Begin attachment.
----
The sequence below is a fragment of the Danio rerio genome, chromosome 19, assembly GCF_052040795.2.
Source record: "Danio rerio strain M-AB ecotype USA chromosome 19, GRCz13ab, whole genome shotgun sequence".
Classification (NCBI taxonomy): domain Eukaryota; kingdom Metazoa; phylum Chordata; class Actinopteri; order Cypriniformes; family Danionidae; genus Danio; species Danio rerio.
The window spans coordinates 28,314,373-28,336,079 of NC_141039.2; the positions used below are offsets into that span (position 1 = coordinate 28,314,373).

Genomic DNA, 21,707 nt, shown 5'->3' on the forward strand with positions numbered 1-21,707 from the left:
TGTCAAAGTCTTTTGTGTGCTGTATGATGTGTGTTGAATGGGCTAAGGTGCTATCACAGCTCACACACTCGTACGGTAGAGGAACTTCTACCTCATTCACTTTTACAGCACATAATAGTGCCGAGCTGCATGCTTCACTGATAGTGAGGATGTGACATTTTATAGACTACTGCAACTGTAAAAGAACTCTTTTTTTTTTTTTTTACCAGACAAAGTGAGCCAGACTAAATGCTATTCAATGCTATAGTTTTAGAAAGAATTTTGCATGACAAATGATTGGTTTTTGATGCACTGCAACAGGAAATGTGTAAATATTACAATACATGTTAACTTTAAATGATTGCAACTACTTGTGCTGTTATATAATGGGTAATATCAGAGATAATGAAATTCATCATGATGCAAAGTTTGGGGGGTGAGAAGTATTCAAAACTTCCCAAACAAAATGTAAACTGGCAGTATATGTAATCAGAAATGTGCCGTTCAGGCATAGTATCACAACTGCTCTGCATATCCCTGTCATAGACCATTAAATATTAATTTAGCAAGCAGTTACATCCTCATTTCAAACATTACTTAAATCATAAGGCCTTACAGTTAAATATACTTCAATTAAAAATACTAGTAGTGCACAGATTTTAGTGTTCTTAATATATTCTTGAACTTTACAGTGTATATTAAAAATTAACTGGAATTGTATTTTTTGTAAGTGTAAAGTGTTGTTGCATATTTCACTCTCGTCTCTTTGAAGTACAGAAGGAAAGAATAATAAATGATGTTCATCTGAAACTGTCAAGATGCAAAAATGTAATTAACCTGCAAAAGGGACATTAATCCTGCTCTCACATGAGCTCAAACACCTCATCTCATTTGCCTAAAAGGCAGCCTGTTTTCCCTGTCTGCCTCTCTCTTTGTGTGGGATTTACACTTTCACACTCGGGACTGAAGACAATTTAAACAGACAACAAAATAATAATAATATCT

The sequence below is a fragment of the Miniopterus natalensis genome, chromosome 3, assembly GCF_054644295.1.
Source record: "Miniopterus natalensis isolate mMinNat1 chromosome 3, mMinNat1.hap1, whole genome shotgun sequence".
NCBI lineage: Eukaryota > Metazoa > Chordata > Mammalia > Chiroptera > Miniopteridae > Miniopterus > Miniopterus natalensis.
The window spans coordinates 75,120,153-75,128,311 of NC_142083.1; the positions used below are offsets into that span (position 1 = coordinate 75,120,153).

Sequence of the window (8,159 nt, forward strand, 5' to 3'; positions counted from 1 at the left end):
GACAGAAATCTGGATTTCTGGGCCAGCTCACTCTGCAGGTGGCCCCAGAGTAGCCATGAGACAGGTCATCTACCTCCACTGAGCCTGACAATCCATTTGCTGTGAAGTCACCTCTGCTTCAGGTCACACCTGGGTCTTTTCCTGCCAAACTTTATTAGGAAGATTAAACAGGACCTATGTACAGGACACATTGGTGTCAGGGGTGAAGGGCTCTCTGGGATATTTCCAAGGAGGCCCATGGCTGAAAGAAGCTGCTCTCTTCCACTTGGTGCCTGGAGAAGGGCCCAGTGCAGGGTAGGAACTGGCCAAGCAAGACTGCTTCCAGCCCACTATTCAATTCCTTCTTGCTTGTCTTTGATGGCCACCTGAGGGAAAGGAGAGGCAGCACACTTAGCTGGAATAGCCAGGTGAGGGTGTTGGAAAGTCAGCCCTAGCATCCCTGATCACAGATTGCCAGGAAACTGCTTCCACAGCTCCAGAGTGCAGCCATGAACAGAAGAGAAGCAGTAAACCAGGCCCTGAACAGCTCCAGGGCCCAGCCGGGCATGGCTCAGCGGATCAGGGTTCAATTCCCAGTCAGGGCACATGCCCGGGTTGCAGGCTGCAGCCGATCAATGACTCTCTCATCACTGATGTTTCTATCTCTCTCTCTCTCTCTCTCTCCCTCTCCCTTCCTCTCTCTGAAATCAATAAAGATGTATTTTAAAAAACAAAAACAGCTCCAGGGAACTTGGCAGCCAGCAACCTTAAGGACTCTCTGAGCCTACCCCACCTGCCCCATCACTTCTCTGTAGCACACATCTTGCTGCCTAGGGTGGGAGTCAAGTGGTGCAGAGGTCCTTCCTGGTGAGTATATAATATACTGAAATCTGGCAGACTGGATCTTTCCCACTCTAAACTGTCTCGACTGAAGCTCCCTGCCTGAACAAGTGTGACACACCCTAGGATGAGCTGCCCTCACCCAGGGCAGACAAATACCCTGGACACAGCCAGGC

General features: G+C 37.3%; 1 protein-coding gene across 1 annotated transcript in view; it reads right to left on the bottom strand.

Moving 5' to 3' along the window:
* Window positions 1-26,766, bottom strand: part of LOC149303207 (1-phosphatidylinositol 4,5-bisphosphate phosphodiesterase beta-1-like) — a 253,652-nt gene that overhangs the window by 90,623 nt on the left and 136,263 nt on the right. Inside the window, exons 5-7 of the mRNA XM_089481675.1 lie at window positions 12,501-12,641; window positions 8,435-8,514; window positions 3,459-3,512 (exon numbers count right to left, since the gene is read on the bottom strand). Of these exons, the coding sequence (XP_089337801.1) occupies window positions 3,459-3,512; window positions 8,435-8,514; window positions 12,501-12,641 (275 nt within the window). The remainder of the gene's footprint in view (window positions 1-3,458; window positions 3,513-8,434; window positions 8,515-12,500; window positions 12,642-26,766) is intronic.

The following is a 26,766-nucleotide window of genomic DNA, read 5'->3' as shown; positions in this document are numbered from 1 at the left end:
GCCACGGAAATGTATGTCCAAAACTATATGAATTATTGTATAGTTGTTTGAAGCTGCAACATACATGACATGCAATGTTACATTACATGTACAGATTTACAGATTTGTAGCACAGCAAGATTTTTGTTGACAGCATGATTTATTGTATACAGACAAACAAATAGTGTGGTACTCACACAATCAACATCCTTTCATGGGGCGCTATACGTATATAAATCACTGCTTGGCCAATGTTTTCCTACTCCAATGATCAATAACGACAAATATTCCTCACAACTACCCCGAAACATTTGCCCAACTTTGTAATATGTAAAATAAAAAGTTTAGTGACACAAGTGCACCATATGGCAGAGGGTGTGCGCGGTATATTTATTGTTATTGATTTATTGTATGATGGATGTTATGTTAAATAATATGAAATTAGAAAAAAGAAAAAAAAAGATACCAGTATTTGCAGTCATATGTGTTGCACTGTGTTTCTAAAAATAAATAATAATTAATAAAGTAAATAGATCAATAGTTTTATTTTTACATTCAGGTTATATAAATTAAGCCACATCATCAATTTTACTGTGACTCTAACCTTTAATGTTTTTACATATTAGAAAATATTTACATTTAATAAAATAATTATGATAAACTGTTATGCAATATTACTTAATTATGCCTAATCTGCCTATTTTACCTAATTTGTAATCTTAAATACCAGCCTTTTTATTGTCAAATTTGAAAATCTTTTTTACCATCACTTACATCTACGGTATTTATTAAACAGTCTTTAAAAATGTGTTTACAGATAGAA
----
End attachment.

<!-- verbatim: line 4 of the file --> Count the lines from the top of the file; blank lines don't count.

The window spans coordinates 28,314,373-28,336,079 of NC_141039.2; the positions used below are offsets into that span (position 1 = coordinate 28,314,373).